In the future depicted in Margaret Atwood's 2003 novel Oryx and Crake, bio-engineering has gone awry. Dogs and wolves have been spliced together, as have skunks and raccoons. Scientists, in quests to both remedy various human plights and satisfy human desires, instead wreak havoc. Dystopia ensues.

I spoke with Atwood in 2009 when Year of the Flood—the sequel to Oryx and Crake and the second book in what became a trilogy was published—asking her specifically about the novel's message regarding bio-engineering. She said when she spoke with scientists in the field, she described genetic engineering as "… a tool, and what we choose to use that tool for is up to us, the human beings, not to the tool itself."

I thought of Atwood's book and words during an early look at the upcoming installation "Infinity Engine" by Lynn Hershman Leeson, one of 10 acclaimed artists who will exhibit in SITE Santa Fe's Oct. 7 Future Shock show, part of the museum's much-anticipated grand re-opening weekend.

Hershman Leeson's work replicates a science laboratory in which viewers can experience, confront and ponder, through a range of mediums, the field of bio-engineering and genetic modification and its concomitant ethical and legal ramifications. Among other features, the laboratory includes colorful wallpaper presenting multiple transgenic species and crops; video interviews Hershman Leeson has conducted with leading scientists in the field; and interactive facial recognition software that analyzes various elements of the viewer's face.

Author Atwood has historically bristled at characterization of her work as science fiction, preferring the term "speculative"—the type of genetic experiments described in her novel aren't fantasy; they are grounded in the real-world of bio-engineering. The novelistic consequences—the catastrophic obliteration of most of humanity—is Atwood's particular spin.

Hershman Leeson's work at SITE also doesn't traffic in science fiction. The lab replica was built in consultation with scientists. The mesmerizing wallpaper depicts real-world species hybrids. I was particularly drawn to the various glow-in-the-dark animals, created through splicing varied species with jellyfish: a rabbit (Alba), a cat and the Glo Fish, the last of which SITE promises to have for live viewing during the show.

Yet while the lab's contents are from the real world, stepping into the space (which was still under construction when I visited) engenders the sensation of entering a parallel universe—the scientific shadowland in which few of us are directly involved but which creates undeniable impact for us all. Hershman Leeson's art, unlike Atwood's writing, isn't existentially foreboding. Instead, the work illuminates the scientific endeavors geared at addressing any number of environmental and human challenges—from crop eradication to human disease.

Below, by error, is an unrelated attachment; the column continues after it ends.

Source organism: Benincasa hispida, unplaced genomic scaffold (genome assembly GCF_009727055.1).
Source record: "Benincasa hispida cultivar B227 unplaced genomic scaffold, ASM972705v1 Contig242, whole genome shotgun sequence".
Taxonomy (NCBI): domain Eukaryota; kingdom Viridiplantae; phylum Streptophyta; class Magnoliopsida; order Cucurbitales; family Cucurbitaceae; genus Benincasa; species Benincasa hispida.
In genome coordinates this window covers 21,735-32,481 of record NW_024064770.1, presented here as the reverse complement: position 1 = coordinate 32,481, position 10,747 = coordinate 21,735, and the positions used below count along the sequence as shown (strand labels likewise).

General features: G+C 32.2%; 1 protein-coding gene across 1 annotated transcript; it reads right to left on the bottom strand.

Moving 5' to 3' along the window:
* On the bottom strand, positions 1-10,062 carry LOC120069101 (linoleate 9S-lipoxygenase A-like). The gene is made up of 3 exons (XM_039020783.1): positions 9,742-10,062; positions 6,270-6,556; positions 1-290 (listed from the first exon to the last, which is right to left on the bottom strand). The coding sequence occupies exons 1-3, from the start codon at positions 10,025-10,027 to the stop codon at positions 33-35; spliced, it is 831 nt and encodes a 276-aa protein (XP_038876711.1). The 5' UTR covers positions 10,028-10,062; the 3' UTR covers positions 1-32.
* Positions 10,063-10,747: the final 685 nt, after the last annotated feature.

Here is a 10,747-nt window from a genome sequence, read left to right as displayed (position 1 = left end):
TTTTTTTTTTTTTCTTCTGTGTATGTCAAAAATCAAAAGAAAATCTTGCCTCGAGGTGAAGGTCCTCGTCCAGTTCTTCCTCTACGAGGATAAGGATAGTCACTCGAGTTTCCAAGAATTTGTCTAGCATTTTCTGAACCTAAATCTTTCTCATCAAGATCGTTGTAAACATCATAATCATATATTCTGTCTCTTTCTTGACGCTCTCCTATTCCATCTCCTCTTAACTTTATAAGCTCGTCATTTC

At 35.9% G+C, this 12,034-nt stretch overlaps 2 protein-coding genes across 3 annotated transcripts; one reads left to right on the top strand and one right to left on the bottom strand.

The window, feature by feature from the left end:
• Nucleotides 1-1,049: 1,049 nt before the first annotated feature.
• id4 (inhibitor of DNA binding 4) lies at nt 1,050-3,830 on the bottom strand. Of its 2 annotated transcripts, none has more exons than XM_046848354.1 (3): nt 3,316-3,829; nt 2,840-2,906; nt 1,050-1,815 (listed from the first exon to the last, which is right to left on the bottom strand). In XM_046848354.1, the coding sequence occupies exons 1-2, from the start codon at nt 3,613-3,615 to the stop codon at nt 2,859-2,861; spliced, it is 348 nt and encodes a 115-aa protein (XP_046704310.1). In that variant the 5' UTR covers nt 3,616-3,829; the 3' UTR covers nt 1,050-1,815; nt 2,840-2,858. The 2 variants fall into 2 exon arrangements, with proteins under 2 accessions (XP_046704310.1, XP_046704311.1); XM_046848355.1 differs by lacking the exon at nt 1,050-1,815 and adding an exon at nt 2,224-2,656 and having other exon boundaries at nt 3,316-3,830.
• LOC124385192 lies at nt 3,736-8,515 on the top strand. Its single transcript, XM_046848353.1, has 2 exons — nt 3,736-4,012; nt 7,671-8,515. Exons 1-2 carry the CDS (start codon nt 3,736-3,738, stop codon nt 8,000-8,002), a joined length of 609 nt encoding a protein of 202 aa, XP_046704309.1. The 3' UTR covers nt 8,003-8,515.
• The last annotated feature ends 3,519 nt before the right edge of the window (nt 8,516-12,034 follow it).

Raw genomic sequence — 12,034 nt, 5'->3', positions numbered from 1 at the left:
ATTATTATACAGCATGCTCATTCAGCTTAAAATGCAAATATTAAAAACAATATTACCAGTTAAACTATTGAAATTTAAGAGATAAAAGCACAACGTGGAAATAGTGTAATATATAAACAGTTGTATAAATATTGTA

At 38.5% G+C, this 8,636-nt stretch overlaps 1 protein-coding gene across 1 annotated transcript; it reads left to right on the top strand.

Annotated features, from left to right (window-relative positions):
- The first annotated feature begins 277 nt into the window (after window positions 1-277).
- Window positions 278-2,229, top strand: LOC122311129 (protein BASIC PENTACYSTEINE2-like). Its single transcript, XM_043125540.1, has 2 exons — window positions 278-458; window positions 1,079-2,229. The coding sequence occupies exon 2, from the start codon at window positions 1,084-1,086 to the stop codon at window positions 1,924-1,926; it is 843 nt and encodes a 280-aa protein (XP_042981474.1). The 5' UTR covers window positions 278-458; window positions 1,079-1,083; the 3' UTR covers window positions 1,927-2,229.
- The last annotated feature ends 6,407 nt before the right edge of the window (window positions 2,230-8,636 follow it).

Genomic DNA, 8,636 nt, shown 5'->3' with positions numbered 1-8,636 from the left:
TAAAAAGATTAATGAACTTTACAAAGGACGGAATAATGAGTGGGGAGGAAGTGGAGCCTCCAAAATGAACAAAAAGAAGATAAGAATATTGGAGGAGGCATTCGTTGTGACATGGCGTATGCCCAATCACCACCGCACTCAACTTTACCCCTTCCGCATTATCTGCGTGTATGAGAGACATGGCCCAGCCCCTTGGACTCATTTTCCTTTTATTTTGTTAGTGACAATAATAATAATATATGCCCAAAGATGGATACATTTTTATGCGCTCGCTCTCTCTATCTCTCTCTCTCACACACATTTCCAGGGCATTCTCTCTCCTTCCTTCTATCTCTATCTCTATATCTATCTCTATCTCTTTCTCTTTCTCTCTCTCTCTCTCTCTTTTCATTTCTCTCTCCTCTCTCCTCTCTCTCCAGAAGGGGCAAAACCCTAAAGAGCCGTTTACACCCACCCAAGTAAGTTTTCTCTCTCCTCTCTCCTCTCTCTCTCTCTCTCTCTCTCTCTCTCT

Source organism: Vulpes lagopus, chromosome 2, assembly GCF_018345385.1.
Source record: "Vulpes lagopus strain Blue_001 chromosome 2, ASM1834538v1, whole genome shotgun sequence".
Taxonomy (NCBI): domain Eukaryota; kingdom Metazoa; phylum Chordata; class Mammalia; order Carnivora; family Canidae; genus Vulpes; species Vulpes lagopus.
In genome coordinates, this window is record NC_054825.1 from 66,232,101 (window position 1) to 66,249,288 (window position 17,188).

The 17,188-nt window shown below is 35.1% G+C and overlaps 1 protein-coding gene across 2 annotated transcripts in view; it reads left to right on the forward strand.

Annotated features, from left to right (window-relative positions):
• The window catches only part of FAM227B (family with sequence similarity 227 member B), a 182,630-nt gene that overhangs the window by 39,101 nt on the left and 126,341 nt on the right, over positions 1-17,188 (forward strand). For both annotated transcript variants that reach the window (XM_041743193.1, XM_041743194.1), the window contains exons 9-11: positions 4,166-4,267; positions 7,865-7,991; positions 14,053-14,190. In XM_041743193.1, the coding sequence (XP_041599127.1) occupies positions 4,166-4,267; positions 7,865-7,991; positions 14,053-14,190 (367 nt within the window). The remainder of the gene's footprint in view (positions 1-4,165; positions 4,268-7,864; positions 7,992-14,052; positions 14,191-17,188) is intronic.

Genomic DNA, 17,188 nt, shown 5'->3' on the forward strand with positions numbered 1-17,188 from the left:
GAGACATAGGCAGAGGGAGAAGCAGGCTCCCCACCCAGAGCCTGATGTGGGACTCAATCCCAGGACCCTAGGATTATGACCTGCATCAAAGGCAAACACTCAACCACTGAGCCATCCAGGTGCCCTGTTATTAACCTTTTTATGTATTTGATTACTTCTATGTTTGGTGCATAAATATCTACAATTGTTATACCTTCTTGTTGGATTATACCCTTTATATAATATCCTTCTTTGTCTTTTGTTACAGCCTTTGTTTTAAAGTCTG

Hershman Leeson's art does have futuristic aesthetic appeal, but it is driven by the artist's lifelong interest in science. Her mother was a biologist, her father a pharmacist, her daughter is a doctor. "I was a throwback," Hershman Leeson says during a phone interview. "I always felt that science was like magic." She also sees science, like art, as a creative process, citing inventions such as the use of 3-D printers to create human organs (an ear of this sort will be on display in the show).

The work is intended to educate and spark discussion, and includes a table of file folders of legal cases related to the field. Hershman Leeson's pieces provide access to the general public, through an aesthetic experience, of what she describes as "the crucial issue of today," and a way of thinking about the impact of the post-humanist era: "the identity of anything living."

Future Shock was the title of a 1970 book by Alvin Toffler and describes the state of unrest people experience in response to rapid societal and technological changes. In a time such as now, in which so much doubt has been cast on facts and science, Hershman Leeson's work is a nuanced riposte of the power of information and investigation to mitigate fear with curiosity and understanding.

Future Shock: Grand Re-Opening Exhibition
The Reveal: 6 pm Friday Oct. 6. $20-$300.
Public Events: Opens at 10 am Saturday Oct. 7. Free.

My Life in Art: Lynn Hershman Leeson in conversation with Anne Balsamo

5:30 pm Saturday Oct. 7. Free.
All events at SITE Santa Fe,
1606 Paseo de Peralta,

Editor's note: This story has been updated to include a change for the Oct. 7 speaker.